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Browsing: Adams Family Correspondence, Volume 3


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Docno: ADMS-04-03-02-0293

Author: Neufville, Jean de & Fils (business)
Recipient: Adams, Abigail
Date: 1780-09-02

Jean de Neufville & Son to Abigail Adams

[salute] Honourd Lady!

May we begg leave to offer our Respects to your Excellency, and to enclose here the list of some particulars His Excellency favourd us with the honour to procure, and which we hope may prove to satisfaction, or if any thing may be wanting, which never will be owing to the least inattention; we most frendly begg to be guided by your Ladyships instructions for the future; and we will pay the highest regard to Any orders we may ever find ourselfs honourd with.
We are very happy enjoying the presence of so worthy a Professor of the Liberty and the Rights of his Country as all the World must assure Mr. Adams to be, and pay him the highest Regard, so every body must and doth Love Madam your [sir?] John and young Mr. Charles, who under so worthy Parents will grow to be an ornament to their Country as they promiss already for their age, may time soon bring forth that all the worthy in America and Holland through the spirit of Liberty and the ties of humanity make butt one family.
We have the honour to be with the most profound Respect and Unfeignd Regard, Honourd Lady Your Excellencys most Obedient and Most devoted humble servants,
[signed] John de Neufville & Son1
RC (Adams Papers). Enclosure missing. This letter was originally sent under cover to Isaac Smith Sr.; see William Smith to AA , 20 Nov., vol. 4, below.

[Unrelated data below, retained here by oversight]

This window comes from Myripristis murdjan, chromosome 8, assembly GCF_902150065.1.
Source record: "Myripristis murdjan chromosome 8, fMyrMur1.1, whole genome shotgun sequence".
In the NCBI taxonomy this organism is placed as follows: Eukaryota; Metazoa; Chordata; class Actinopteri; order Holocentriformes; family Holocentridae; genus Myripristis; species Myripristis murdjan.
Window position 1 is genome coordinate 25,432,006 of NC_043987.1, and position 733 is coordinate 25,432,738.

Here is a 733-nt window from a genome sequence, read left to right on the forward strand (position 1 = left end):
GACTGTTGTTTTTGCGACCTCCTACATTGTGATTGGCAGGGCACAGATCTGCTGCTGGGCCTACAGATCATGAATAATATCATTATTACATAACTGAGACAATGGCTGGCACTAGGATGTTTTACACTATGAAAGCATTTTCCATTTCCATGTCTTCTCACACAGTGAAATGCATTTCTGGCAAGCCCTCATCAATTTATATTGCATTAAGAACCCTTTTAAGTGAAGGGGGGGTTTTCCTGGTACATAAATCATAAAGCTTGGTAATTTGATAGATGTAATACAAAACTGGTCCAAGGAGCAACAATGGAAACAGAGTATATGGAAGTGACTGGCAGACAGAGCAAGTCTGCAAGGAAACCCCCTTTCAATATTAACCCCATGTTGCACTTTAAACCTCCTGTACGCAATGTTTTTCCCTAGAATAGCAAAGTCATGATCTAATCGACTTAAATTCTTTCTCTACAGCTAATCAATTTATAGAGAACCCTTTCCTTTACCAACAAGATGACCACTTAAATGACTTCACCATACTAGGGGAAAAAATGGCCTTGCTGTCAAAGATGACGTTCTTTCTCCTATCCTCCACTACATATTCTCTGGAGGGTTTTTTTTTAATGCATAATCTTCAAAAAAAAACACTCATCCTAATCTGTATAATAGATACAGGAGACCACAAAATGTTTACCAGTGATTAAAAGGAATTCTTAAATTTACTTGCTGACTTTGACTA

1. Jean (Jan or John) de Neufville (1729–1796) was the head of an Amsterdam mercantile firm that, as the present letter indicates, was conspicu• { 404 } ously friendly to the American cause. In Sept. 1778, acting somewhat vaguely on behalf of the Amsterdam Regency, he had met William Lee at Aix-la-Chapelle and agreed with him on the draft of a commercial treaty with the United States. This got little further in any official way, but the capture at sea by the British of a text among the effects of Henry Laurens the day after the present letter was written not only led to Laurens' imprisonment in the Tower but was made the pretext of England's breaking off relations with the Netherlands in Dec. 1780. Early in 1781, at the height of the Anglo-Dutch war crisis, Jean de Neufville & Son tried with little success to raise a loan for the United States. See the article on the elder de Neufville in Nieuw Ned. Biog. Woordenboek , 8:1211–1214; Van Winter, Het andeel van den Amsterdamschen handel aan den opbouw van het Amerikaansche Gemeenebest, The Hague, 1927–1933, passim; JA, Diary and Autobiography , 2:444–445, 452–453; JA, Corr. in the Boston Patriot , p. 378, 399–400; JQA , Diary, 11 Aug. 1780 et seq.